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Cannonball Read III: American Pastoral by Philip Roth

By caragwapa | Books | April 13, 2011 |

By caragwapa | Books | April 13, 2011 |

This is my first Roth book, so I don’t really know Nathan Zuckerman. Apparently, he’s a recurring character in his books and is considered a stand-in for the author in his books. In this book, the story starts with Zuckerman and his hero worship of All American Golden Boy Swede Levov. Zuckerman was friends with the Swede’s younger brother when they were kids and the Swede was the guy everyone looked up to, because of his athletic prowess and his all around nice guy-ness.

Zuckerman meets Jerry (the younger brother) at their high school reunion and learns that beneath the seemingly perfect and ordinary life that the Swede led, was an event that destroyed his “perfectness.” His daughter, after a pampered childhood, grew up to become a home-grown terrorist, planting a bomb that killed the local doctor. Zuckerman then creates, based on these very basic facts that he knows, the story of Swede Levov, of his perfect normalcy and his eventual downfall.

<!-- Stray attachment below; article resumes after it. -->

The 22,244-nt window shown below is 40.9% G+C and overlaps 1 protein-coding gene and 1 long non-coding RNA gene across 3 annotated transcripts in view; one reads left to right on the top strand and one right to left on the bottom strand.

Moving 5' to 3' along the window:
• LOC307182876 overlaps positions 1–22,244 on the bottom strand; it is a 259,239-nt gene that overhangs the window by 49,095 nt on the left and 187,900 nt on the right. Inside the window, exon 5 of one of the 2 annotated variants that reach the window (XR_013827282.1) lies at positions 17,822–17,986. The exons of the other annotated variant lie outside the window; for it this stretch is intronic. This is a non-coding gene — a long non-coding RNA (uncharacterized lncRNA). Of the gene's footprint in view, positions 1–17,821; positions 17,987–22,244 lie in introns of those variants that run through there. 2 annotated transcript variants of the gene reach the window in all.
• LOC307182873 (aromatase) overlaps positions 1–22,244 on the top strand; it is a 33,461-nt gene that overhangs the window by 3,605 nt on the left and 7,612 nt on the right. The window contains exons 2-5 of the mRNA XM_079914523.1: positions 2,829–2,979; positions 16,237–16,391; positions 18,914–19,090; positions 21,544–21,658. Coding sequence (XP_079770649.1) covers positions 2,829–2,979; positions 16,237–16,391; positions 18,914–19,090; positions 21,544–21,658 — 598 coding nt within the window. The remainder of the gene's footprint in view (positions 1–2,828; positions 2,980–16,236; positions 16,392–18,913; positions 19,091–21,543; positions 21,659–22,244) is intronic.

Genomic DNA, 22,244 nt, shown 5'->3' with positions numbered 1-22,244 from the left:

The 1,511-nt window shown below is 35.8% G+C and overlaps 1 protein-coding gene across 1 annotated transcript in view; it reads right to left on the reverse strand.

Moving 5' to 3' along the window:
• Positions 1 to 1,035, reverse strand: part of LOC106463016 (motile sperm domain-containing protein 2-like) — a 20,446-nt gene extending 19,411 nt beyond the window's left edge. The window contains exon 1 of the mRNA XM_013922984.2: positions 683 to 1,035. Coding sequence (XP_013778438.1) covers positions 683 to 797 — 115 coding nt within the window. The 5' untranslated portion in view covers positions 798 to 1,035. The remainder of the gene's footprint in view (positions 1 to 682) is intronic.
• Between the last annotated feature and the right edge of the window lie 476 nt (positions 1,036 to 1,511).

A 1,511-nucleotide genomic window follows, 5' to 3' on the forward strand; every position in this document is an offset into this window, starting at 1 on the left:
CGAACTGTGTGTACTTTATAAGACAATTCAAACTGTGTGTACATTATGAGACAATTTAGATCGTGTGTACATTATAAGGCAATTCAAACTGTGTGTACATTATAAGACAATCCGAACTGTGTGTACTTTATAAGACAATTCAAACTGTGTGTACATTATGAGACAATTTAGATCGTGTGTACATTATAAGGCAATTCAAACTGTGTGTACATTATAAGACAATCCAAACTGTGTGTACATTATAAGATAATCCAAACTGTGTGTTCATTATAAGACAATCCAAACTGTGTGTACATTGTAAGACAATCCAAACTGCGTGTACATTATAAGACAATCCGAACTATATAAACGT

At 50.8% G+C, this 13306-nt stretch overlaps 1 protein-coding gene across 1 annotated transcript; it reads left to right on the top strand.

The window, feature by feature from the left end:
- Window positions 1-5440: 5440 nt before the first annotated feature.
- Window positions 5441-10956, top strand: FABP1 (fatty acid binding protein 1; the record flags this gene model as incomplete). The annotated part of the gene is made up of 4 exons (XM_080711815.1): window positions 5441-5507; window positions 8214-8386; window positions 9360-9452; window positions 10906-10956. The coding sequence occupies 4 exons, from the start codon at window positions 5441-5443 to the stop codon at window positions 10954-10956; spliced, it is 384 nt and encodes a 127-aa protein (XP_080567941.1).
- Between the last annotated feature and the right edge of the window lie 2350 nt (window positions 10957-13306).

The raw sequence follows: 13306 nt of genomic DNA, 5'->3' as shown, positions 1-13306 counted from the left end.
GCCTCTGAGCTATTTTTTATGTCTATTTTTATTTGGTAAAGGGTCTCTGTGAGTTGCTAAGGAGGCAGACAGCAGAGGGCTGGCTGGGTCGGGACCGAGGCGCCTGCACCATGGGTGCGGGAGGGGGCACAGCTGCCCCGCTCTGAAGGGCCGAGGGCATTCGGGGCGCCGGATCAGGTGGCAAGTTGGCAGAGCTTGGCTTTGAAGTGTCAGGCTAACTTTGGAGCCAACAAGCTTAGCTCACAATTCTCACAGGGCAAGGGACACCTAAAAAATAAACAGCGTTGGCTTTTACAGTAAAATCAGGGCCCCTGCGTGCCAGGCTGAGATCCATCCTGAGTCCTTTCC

It is not so much about the crazy-ass daughter and her actions. It’s more of how such action affected her parents and their lives. And the hanging question of how the fuck could such a thing happen to such ordinary, upstanding people? How could a Jewish businessman and athlete and a former Miss New Jersey have given birth to and raised such a weird, violent and unthinking girl?

I don’t know, the book was very American. American dream, American hang-ups. While the prose was engaging and thought provoking to read, I just thought is was so ragey! And it was so repetitive with the descriptions and exaltations of how awesome the Swede was.

I think that like The Corrections, I was able to enjoy reading the book and think I got it. I just didn’t GET it. It didn’t resonate with me. I was let a bit let down considering this book is so often called one of the best American books ever.

For more of caragwapa’s reviews, check out her blog, Cannonballer.

This review is part of Cannonball Read III. For more information, click here.

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